May have no choice! PM ally suggests buoyant Boris could back risky snap election

Boris Johnson appears to threaten a general election

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Boris Johnson faced yet another bruising day in Downing Street yesterday after more than 40 MPs, including ex-Welsh Secretary Simon Hart, resigned from the Prime Minister’s Government. Following an appearance at Prime Minister’s Questions in the House of Commons, Mr Johnson answered questions from the powerful liaison committee of senior backbench MPs.

Mr Johnson told MPs: “The best way to have a period of stability and Government and not to have early elections is to allow people with mandates to get on.”

When asked by Harwich & North Essex MP Sir Bernard Jenkin if he would consider calling a snap general election, the Prime Minister said: “I see absolutely no need whatever for an election.”

But Mr Johnson added: “The last thing this country needs is an election.

“On the contrary, the risk is that people continue to focus on this type of thing and I think that is a mistake.”

He went on to “rule out” a snap poll and even claimed the earliest date for an election would be in “two years from now”.

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However, an ally to the Prime Minister suggested Mr Johnson could still call a snap general election to see off his opponents.

Speaking to, the supporter said: “Boris doesn’t look like a man on ropes.

“He was indeed buoyant and upbeat at Liaison Committee.

“I think he may go for snap election [as] Bernard Jenkin was very robust on wanting to rule it out in Committee.

“People versus Politicians just like in December 2019. Polls close.

“Of course risky but he may not have a choice.”

After the Government introduced a law repealing the Fixed Term Parliaments Act, called the Dissolution and Calling of Parliament Act, the power to call a general election was returned to the Prime Minister.

The Prime Minister would need to “request” the dissolution of Parliament and the right to hold an early election from the Queen.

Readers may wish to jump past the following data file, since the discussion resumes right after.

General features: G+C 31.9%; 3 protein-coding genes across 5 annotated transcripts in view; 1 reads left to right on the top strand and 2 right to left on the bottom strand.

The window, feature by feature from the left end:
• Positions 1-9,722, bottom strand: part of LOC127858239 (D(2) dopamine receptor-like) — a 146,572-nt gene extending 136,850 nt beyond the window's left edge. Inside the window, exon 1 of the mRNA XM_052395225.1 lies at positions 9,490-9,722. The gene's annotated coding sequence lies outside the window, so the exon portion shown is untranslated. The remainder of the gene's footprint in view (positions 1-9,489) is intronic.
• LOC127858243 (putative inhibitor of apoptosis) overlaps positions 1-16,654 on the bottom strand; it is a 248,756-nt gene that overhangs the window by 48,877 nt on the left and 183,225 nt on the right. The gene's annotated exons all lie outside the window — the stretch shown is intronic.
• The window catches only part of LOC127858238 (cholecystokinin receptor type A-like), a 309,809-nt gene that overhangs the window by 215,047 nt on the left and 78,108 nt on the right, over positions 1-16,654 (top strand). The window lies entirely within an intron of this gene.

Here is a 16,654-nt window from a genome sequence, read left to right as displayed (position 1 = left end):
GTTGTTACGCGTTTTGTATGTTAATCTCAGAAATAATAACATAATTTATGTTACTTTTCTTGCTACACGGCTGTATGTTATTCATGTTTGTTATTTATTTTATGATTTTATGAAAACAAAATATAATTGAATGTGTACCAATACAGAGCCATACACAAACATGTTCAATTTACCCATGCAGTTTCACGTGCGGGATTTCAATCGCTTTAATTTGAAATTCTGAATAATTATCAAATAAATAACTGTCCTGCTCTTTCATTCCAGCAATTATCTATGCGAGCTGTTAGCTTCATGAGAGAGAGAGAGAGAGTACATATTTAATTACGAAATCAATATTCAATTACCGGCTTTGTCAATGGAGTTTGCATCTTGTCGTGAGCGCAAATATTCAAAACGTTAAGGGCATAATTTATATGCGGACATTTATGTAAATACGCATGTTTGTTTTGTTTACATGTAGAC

However, the so-called ‘Lascelles Principles’ set out how the British monarch can refuse such a request from the country’s leading parliamentarian.

Written in 1950, King George VI’s Private Secretary Sir Alan ‘Tommy’ Lascelles said the Head of State could refuse an election if the existing Parliament was vital, viable and capable of doing its job, if a general election would be detrimental to the national economy or if the sovereign could rely on finding another Prime Minister who could govern for a reasonable period of time with a working majority in the House of Commons.

Despite speculation of a snap election, a YouGov poll found 69 percent of Brits want Mr Johnson to step down, including 54 percent of 2019 Conservative voters.

The polling company also gives Sir Keir Starmer’s Labour Party a three-point lead over the Conservatives.

If such a gap was emulated at the ballot box, Mr Johnson would likely be booted out of Number 10 by the British people and Mr Starmer would possibly even turn to the Liberal Democrats and Scottish National Party to prop up a Labour administration in Number 10.

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In 2019, when Mr Johnson last called a snap election, YouGov gave the Conservatives a whopping 12-point lead over Jeremy Corbyn’s Labour Party.

The Prime Minister went on to return to Downing Street with the Tory Party’s largest majority since 1987 after pledging to ‘Get Brexit Done’.

Mr Johnson now faces pressure inside his own party with his opponents hoping for a second confidence vote next week.

Andrew Bridgen, who backed Boris Johnson for the top job in 2019, told “The result of a second confidence ballot would be humiliating for Boris Johnson, his support in the parliamentary party is down below 100 out of 359 MPs.”

The Brexit-backing North West Leicestershire MP added: “He should resign and leave with a shred of decency.”

A second confidence vote could come if the 1922 election on Monday results in MPs who support changing the executive’s rulebook joining the backbench Conservative committee.

Around 18 MPs will seek election on a ticket to change the rules while allies of Mr Johnson will look to back those wanting to uphold the status quo.

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